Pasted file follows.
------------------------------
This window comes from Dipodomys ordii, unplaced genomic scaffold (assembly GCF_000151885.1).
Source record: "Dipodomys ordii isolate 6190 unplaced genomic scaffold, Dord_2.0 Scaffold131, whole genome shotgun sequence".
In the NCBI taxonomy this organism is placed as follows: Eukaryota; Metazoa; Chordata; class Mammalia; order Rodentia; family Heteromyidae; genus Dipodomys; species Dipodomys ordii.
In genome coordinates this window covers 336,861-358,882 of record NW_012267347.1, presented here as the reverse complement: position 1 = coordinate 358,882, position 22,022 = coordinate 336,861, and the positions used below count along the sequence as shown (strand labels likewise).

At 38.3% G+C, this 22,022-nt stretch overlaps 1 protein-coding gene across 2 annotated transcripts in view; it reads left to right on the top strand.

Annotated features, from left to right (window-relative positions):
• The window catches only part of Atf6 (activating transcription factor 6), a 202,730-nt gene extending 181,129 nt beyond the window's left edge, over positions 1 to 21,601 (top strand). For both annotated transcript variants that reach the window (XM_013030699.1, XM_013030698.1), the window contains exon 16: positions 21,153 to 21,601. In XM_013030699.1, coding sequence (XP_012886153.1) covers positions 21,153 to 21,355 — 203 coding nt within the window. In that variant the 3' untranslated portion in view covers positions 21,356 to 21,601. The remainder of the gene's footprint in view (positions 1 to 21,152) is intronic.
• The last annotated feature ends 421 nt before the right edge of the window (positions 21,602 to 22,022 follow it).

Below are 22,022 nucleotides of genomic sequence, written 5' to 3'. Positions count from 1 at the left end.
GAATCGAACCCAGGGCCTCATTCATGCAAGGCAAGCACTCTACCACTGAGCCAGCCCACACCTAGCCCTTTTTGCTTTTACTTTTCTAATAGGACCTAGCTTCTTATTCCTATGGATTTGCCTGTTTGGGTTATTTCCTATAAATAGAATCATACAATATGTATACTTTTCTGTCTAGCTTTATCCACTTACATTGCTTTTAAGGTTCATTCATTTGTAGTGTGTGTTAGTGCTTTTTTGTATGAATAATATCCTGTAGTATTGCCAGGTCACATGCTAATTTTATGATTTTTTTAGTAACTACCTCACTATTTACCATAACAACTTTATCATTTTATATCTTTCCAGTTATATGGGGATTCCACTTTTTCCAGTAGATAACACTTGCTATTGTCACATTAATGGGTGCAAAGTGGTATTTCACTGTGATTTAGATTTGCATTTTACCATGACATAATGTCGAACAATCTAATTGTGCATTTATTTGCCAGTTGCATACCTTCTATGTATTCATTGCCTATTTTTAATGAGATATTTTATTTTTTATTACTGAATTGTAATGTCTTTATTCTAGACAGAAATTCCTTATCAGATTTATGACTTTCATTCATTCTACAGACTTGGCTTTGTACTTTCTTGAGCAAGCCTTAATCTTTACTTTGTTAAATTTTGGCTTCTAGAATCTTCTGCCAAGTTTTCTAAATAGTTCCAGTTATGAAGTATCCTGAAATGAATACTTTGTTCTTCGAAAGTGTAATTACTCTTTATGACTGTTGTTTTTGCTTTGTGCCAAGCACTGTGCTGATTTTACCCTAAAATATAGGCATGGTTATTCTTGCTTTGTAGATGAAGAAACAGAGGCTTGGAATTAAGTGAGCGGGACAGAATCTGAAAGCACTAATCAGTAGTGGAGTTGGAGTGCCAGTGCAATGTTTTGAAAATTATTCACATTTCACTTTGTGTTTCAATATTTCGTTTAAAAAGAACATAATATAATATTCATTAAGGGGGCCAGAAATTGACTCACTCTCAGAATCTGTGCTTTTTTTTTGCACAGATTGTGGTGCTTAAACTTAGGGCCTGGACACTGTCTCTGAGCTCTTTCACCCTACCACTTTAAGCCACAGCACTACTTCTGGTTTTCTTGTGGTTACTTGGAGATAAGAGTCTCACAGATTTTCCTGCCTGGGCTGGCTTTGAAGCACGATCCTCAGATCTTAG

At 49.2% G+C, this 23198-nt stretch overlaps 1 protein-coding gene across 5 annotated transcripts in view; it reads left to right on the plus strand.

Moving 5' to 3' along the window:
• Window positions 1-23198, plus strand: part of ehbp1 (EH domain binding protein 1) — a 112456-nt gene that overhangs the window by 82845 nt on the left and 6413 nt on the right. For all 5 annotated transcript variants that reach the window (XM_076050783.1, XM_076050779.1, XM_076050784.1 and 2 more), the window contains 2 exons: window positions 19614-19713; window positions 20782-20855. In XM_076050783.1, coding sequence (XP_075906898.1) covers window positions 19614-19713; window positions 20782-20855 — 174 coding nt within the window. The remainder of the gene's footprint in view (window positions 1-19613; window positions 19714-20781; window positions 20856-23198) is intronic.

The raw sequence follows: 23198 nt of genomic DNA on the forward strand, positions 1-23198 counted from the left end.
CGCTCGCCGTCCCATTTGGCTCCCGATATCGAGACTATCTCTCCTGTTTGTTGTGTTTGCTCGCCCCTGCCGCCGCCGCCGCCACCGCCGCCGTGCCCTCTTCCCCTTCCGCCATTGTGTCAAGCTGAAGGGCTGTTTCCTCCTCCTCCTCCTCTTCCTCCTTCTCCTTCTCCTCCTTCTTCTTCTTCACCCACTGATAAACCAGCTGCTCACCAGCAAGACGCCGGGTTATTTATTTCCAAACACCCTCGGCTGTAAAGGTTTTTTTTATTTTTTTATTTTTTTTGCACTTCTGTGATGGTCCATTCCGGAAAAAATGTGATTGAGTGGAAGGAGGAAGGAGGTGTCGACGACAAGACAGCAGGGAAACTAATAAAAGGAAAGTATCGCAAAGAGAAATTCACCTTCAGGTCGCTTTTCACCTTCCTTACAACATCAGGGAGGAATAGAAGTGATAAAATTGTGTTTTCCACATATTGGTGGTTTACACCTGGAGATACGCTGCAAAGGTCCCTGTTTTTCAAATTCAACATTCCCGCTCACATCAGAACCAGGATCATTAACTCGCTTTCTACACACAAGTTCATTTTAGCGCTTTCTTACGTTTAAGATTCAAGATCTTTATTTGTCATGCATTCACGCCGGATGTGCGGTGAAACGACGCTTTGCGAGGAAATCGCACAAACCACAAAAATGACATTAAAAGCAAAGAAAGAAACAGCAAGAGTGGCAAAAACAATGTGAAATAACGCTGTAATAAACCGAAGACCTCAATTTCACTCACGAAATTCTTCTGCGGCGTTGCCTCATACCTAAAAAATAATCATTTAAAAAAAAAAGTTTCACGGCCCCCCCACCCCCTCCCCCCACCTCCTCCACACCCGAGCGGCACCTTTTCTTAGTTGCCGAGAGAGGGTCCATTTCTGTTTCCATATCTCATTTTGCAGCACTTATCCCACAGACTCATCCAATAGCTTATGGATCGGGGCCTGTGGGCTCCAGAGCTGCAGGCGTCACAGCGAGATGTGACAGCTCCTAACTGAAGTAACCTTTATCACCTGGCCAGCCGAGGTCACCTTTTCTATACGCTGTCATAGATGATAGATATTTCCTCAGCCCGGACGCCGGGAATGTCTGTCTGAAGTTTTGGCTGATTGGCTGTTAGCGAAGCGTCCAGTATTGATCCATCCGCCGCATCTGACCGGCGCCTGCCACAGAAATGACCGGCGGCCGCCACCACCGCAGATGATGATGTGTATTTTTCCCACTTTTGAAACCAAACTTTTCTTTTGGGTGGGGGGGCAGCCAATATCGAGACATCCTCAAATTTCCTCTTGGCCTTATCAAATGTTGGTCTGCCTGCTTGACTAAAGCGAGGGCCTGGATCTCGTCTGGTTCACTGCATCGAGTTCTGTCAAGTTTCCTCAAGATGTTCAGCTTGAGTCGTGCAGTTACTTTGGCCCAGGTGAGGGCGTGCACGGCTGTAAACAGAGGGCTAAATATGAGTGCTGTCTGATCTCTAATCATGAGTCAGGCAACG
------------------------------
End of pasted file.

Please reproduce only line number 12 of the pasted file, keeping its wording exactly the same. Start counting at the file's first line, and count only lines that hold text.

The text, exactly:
Moving 5' to 3' along the window: